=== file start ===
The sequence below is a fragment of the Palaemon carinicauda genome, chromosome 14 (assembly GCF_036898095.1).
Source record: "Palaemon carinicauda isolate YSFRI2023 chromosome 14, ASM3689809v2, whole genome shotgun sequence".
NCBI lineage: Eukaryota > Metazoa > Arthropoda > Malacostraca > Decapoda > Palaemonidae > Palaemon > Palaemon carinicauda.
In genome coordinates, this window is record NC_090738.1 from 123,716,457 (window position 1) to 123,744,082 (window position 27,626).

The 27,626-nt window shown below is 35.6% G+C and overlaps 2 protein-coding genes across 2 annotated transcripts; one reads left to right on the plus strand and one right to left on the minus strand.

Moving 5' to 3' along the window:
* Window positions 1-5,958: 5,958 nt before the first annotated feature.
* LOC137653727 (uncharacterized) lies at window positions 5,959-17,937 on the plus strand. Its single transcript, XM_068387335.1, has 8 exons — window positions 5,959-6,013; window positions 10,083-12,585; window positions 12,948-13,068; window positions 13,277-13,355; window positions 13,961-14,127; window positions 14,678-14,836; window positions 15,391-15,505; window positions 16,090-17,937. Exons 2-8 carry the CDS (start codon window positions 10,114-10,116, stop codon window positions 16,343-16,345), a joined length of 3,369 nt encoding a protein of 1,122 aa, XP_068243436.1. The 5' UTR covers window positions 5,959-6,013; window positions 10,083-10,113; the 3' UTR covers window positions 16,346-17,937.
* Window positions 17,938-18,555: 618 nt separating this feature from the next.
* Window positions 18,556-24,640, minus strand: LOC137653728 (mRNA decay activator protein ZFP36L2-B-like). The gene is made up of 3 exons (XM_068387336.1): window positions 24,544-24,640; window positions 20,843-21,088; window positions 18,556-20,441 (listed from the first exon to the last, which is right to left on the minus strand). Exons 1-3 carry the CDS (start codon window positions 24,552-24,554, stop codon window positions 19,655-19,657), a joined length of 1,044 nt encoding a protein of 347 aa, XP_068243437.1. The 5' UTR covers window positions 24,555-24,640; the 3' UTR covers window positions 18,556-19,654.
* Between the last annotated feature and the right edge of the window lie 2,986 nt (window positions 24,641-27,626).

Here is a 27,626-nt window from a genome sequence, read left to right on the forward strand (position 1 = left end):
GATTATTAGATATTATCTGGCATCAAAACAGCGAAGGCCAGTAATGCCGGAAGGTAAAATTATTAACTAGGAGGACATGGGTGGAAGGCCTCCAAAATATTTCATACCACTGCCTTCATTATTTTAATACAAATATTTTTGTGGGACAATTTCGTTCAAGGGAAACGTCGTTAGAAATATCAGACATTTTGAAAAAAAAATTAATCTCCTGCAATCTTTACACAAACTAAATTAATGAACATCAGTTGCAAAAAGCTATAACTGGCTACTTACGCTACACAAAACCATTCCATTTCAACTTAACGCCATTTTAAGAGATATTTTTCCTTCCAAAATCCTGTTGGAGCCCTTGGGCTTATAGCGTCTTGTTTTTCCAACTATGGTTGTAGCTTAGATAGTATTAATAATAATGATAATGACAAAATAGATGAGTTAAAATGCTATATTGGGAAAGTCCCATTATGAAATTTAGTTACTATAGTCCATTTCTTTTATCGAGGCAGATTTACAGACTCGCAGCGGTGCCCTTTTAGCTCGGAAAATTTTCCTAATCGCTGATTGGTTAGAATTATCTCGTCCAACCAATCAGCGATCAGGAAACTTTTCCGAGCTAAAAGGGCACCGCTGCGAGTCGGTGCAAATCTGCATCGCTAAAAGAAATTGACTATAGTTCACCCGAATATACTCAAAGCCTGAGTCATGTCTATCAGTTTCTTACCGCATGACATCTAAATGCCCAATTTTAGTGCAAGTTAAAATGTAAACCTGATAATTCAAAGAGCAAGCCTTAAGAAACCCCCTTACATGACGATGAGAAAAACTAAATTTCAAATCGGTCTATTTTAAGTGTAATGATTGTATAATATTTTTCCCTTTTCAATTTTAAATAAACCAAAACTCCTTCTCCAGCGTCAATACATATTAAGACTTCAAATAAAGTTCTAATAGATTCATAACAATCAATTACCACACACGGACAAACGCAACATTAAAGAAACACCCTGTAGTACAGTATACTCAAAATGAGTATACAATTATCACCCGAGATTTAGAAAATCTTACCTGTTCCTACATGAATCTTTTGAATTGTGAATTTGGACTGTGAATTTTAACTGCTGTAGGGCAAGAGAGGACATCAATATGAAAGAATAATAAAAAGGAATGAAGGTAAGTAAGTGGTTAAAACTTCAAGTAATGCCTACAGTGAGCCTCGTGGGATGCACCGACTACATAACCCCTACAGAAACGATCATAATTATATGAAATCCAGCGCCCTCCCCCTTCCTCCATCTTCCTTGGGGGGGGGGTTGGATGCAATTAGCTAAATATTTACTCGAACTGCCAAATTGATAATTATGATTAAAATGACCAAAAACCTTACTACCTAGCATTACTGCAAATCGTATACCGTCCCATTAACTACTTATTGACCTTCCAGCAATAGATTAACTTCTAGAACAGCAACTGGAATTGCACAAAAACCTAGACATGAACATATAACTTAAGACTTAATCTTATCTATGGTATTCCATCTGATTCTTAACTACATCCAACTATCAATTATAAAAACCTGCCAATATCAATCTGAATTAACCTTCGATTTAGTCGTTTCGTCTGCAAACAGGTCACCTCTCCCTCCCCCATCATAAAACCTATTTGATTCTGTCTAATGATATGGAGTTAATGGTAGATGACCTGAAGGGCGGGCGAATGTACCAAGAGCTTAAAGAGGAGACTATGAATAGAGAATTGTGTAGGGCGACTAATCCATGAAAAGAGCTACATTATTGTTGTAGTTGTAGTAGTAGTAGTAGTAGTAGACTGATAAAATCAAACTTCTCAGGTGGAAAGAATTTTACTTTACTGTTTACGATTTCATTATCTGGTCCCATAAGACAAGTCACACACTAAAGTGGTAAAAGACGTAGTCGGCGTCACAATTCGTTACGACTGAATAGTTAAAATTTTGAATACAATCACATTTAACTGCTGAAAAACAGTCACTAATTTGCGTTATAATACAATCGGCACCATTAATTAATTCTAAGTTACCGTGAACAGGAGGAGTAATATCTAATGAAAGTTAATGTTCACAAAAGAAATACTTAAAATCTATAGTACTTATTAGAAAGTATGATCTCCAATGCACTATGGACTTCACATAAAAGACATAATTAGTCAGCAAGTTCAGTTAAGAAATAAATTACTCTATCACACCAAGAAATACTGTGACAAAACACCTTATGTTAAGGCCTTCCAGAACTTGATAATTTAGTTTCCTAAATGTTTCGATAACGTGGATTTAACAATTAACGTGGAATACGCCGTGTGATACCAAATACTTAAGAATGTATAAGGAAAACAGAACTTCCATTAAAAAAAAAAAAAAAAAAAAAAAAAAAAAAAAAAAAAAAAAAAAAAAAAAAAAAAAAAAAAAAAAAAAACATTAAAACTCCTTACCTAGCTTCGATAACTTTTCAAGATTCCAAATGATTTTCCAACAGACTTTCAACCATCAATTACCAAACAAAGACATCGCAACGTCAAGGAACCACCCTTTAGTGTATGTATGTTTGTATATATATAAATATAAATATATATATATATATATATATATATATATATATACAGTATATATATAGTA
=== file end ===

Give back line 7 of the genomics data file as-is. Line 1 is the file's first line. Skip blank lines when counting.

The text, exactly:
* Window positions 1-5,958: 5,958 nt before the first annotated feature.